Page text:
From the Press Release:
This mid-career survey is Floyer’s first solo museum exhibition in the United States, featuring multi-media works from the late 1990s to the present. The exhibition is part of MOCA’s Knight Exhibition Series and is curated by MOCA Executive Director and Chief Curator Bonnie Clearwater.
Floyer’s deceptively, minimal conceptual works emerge from her daily experiences rather than from theory. Many of her trigger points result from peripheral observations of everyday non-events and her work often deals with the structure and syntax of the English language. Her works elegantly reveal her thought process and heighten our awareness to the way our mind perceives and comprehends the moments she creates.
The exhibition takes its name from Floyer’s 2002 work, Auto Focus, consisting of a carousel slide projector pointed at a wall, endlessly going through its automatic process of focusing its projection. However, there is no carousel to display slides and therefore there is nothing to project except the projector’s own light. The viewer’s automatic response is to focus on the illuminated projection glowing on the wall as this is where one usually looks when viewing a slide presentation. Auto Focus is more than just the light. It is a sculpture, or more specifically, a readymade that was purchased. It’s almost human in its perseverance at its futile task and it is a lot like most of us who follow instructions exactly as prescribed until an artist like Floyer comes along and challenges our perception by directing our gaze in unexpected directions.
Overgrowth, (2004), a slide projection of a bonsai tree is scaled to the size of a large wall. When a bonsai is arranged in a garden with similarly scaled plants it appears as a full-size tree from a distance. However, the scale of Overgrowth, has nothing to do with perspective or relative size. Rather its dimensions are determined solely by the distance that the projector is placed from the wall. The distance between the wall and projector rather than the image is the subject of the work.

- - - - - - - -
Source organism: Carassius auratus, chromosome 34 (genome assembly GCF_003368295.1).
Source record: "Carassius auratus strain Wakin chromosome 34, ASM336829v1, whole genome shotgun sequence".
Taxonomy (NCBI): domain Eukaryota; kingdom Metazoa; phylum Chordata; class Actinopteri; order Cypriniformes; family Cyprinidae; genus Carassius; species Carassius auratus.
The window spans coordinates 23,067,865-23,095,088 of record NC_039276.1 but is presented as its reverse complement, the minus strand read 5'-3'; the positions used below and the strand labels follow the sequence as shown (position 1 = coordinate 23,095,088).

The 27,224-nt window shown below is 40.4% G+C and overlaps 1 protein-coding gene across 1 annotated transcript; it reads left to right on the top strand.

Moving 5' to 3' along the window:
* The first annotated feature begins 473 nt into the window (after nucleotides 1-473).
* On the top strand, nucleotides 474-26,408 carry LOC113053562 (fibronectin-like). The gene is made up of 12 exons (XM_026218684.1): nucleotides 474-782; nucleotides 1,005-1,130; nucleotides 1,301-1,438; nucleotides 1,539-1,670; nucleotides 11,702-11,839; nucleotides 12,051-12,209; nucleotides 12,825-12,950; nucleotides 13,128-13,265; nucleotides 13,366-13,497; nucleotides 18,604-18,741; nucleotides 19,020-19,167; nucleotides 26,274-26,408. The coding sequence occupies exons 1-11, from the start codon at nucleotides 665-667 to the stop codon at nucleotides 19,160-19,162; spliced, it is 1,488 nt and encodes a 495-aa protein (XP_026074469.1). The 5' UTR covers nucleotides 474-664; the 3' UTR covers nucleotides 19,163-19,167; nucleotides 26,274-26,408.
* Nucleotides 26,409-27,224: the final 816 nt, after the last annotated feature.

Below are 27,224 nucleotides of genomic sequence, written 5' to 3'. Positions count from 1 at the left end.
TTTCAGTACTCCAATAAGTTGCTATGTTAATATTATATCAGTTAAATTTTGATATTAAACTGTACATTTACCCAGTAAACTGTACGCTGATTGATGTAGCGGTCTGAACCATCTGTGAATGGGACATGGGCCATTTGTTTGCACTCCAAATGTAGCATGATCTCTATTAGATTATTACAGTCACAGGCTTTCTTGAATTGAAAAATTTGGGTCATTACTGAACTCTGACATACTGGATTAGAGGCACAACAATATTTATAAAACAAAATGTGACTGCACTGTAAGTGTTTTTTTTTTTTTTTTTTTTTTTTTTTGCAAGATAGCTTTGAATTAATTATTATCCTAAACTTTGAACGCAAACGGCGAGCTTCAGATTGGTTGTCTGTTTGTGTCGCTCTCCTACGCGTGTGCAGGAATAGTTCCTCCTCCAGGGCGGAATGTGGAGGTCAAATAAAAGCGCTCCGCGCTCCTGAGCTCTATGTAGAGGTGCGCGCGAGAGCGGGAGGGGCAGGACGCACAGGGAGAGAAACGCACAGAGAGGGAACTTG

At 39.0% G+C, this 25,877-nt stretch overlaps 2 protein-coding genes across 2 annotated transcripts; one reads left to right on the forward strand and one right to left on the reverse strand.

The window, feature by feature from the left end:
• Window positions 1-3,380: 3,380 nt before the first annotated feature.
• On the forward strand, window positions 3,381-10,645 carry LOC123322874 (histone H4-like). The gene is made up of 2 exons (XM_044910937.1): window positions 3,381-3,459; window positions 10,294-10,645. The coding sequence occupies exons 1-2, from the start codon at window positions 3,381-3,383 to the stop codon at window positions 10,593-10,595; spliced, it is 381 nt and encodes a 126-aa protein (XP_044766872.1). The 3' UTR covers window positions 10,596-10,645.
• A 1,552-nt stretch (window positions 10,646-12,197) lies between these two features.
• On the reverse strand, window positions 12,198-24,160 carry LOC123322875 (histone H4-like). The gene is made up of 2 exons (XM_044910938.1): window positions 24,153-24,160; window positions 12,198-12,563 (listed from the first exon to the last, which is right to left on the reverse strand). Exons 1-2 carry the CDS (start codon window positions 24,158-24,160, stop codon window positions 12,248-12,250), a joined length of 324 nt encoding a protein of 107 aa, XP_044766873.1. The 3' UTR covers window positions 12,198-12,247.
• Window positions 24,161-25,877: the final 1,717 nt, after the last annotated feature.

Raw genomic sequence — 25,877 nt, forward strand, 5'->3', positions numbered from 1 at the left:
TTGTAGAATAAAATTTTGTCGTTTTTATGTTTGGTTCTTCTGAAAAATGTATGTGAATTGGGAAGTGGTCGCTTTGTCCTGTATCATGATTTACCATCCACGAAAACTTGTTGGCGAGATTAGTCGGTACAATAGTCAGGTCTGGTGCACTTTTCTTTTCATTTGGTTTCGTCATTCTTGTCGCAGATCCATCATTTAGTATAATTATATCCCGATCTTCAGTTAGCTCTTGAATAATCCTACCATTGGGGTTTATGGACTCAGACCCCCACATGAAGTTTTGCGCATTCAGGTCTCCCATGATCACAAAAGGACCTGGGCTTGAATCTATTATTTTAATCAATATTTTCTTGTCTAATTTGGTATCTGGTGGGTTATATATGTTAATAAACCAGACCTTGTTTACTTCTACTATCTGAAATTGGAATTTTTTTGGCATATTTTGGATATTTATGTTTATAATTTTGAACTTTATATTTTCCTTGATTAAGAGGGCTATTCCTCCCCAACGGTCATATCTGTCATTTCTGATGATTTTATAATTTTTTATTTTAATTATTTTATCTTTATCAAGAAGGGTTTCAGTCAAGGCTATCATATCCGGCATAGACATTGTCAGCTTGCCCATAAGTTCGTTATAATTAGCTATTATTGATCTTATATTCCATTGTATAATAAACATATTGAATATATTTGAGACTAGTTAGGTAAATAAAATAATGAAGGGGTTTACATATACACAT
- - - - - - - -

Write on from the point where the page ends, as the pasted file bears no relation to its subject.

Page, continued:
In Floyer’s sound work, 0-10, (2010), which premieres in this exhibition, she exploits the role memory plays in conditioning our response. The work consists of an official sounding voice counting from zero to ten. The voice intones zero with excitement, but with each number the emotional tenor is noticeably reduced. Ultimately it dawns on the listener that the recording is the countdown for a rocket launch in reverse and there is never the anticipated “lift off!”
Sound and form combine in Drain, (2005), which consists of a small round black speaker installed on the floor with its black cable trailing off toward a CD amp unit. The speaker intermittently amplifies the sound of water spiraling down a drain. The sound effect creates a compelling sensation that the speaker is the drain and the entire room is emptying into its vortex. Sound and image are established as two separate entities in the audio visual installation, Dancing Flames, 2007, in which a film of a candle flame and its ghostly dancing partner is reflected in a glass and projected on a wall while music emanates from speakers positioned on the rear wall of the installation. Music alternates in genre and pauses between tracks while the flames never stop dancing. Even after viewers become aware that the two parts of this exhibition are independent of one another, they are likely to imagine that the dancing flames are syncopated to the music.
Born in 1968, Ceal Floyer currently lives and works in Berlin. She received her BA in 1994 from GoldsmithS College in London.
Images: Auto Focus (2002), slide projector; Overgrowth (2004), medium format slide and slide projector. Courtesy MoCA North Miami.